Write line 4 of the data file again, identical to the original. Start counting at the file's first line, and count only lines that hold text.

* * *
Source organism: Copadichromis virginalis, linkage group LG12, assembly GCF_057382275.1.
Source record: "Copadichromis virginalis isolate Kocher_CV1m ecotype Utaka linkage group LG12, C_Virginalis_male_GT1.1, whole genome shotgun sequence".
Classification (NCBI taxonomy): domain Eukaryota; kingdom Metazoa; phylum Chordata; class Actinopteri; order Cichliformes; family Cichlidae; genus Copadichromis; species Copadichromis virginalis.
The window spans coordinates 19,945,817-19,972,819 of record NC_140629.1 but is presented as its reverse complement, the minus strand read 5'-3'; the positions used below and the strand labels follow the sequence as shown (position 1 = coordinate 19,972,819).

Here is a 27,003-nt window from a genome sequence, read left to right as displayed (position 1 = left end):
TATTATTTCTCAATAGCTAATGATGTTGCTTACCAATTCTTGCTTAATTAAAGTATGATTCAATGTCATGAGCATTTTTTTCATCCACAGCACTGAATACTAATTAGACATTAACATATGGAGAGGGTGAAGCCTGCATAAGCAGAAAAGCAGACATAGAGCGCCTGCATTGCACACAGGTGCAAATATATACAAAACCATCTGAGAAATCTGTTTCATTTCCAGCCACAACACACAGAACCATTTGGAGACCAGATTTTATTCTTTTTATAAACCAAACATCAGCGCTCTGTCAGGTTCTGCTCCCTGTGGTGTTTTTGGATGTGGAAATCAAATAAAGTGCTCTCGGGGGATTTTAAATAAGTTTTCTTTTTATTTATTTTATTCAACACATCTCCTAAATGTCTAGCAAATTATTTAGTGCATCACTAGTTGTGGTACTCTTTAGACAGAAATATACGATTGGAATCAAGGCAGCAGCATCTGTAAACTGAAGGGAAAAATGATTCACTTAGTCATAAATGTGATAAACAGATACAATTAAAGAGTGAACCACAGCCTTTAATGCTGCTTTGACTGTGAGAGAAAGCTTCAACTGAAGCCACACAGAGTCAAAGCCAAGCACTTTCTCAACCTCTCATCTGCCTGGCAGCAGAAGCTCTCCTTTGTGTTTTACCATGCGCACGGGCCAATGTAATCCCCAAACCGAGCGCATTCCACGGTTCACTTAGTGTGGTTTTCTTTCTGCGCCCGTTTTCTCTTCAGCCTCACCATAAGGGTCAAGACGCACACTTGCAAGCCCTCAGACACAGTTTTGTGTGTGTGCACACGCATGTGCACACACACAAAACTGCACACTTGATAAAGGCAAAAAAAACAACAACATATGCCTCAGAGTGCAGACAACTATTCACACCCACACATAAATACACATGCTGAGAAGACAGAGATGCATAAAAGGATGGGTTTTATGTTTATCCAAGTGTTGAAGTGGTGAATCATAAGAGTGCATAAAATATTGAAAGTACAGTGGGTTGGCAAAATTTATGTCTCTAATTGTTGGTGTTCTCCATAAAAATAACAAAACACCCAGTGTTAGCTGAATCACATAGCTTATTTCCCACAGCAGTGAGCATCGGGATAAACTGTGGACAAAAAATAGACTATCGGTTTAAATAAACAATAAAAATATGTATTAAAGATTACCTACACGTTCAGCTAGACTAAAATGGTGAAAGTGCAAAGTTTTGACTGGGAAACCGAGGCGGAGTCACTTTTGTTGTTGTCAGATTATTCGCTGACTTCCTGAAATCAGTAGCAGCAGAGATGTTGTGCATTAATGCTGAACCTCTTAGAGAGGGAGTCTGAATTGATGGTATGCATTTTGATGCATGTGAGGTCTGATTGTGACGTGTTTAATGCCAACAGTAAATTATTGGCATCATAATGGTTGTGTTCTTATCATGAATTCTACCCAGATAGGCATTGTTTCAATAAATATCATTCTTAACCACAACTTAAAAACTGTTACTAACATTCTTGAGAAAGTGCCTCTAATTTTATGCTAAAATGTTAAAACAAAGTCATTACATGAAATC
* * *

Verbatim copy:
The window spans coordinates 19,945,817-19,972,819 of record NC_140629.1 but is presented as its reverse complement, the minus strand read 5'-3'; the positions used below and the strand labels follow the sequence as shown (position 1 = coordinate 19,972,819).